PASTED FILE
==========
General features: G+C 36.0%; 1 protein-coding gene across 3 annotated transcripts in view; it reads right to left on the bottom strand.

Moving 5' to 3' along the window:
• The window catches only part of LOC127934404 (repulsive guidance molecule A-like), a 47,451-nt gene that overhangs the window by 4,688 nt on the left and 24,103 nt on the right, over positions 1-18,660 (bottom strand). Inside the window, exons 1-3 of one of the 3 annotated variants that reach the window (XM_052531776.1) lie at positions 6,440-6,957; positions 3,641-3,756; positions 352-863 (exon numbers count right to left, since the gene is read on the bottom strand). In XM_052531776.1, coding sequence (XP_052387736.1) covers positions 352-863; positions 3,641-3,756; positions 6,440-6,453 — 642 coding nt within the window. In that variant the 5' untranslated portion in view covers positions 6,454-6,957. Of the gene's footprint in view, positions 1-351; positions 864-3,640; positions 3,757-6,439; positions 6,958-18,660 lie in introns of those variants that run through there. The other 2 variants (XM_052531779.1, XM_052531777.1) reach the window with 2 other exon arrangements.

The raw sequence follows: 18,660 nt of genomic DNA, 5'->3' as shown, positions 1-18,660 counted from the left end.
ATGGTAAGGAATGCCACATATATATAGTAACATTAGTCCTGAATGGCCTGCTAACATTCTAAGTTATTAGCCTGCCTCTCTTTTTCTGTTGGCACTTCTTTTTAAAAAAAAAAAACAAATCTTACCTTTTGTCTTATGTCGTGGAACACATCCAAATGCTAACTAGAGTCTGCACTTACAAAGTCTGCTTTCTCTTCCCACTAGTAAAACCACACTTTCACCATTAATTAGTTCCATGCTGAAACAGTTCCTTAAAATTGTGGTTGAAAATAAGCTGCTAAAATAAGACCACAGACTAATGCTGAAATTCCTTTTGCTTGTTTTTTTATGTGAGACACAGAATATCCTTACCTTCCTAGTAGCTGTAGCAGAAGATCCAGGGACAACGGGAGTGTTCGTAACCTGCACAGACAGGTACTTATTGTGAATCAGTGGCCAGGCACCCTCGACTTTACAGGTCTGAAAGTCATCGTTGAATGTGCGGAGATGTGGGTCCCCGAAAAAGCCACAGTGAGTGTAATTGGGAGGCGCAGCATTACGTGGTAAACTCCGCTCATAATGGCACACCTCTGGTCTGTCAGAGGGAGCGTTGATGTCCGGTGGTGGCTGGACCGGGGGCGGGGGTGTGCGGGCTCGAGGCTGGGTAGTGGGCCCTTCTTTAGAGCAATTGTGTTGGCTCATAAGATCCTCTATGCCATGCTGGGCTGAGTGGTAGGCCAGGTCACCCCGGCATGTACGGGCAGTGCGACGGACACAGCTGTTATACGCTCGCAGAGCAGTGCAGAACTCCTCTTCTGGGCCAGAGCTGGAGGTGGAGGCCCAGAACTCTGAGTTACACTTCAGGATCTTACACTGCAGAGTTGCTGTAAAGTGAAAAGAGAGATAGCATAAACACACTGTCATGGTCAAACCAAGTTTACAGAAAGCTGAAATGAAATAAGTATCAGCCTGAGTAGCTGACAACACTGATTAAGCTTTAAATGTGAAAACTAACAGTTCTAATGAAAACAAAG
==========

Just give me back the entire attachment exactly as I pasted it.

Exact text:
General features: G+C 36.0%; 1 protein-coding gene across 3 annotated transcripts in view; it reads right to left on the bottom strand.

Moving 5' to 3' along the window:
• The window catches only part of LOC127934404 (repulsive guidance molecule A-like), a 47,451-nt gene that overhangs the window by 4,688 nt on the left and 24,103 nt on the right, over positions 1-18,660 (bottom strand). Inside the window, exons 1-3 of one of the 3 annotated variants that reach the window (XM_052531776.1) lie at positions 6,440-6,957; positions 3,641-3,756; positions 352-863 (exon numbers count right to left, since the gene is read on the bottom strand). In XM_052531776.1, coding sequence (XP_052387736.1) covers positions 352-863; positions 3,641-3,756; positions 6,440-6,453 — 642 coding nt within the window. In that variant the 5' untranslated portion in view covers positions 6,454-6,957. Of the gene's footprint in view, positions 1-351; positions 864-3,640; positions 3,757-6,439; positions 6,958-18,660 lie in introns of those variants that run through there. The other 2 variants (XM_052531779.1, XM_052531777.1) reach the window with 2 other exon arrangements.

The raw sequence follows: 18,660 nt of genomic DNA, 5'->3' as shown, positions 1-18,660 counted from the left end.
ATGGTAAGGAATGCCACATATATATAGTAACATTAGTCCTGAATGGCCTGCTAACATTCTAAGTTATTAGCCTGCCTCTCTTTTTCTGTTGGCACTTCTTTTTAAAAAAAAAAAACAAATCTTACCTTTTGTCTTATGTCGTGGAACACATCCAAATGCTAACTAGAGTCTGCACTTACAAAGTCTGCTTTCTCTTCCCACTAGTAAAACCACACTTTCACCATTAATTAGTTCCATGCTGAAACAGTTCCTTAAAATTGTGGTTGAAAATAAGCTGCTAAAATAAGACCACAGACTAATGCTGAAATTCCTTTTGCTTGTTTTTTTATGTGAGACACAGAATATCCTTACCTTCCTAGTAGCTGTAGCAGAAGATCCAGGGACAACGGGAGTGTTCGTAACCTGCACAGACAGGTACTTATTGTGAATCAGTGGCCAGGCACCCTCGACTTTACAGGTCTGAAAGTCATCGTTGAATGTGCGGAGATGTGGGTCCCCGAAAAAGCCACAGTGAGTGTAATTGGGAGGCGCAGCATTACGTGGTAAACTCCGCTCATAATGGCACACCTCTGGTCTGTCAGAGGGAGCGTTGATGTCCGGTGGTGGCTGGACCGGGGGCGGGGGTGTGCGGGCTCGAGGCTGGGTAGTGGGCCCTTCTTTAGAGCAATTGTGTTGGCTCATAAGATCCTCTATGCCATGCTGGGCTGAGTGGTAGGCCAGGTCACCCCGGCATGTACGGGCAGTGCGACGGACACAGCTGTTATACGCTCGCAGAGCAGTGCAGAACTCCTCTTCTGGGCCAGAGCTGGAGGTGGAGGCCCAGAACTCTGAGTTACACTTCAGGATCTTACACTGCAGAGTTGCTGTAAAGTGAAAAGAGAGATAGCATAAACACACTGTCATGGTCAAACCAAGTTTACAGAAAGCTGAAATGAAATAAGTATCAGCCTGAGTAGCTGACAACACTGATTAAGCTTTAAATGTGAAAACTAACAGTTCTAATGAAAACAAAG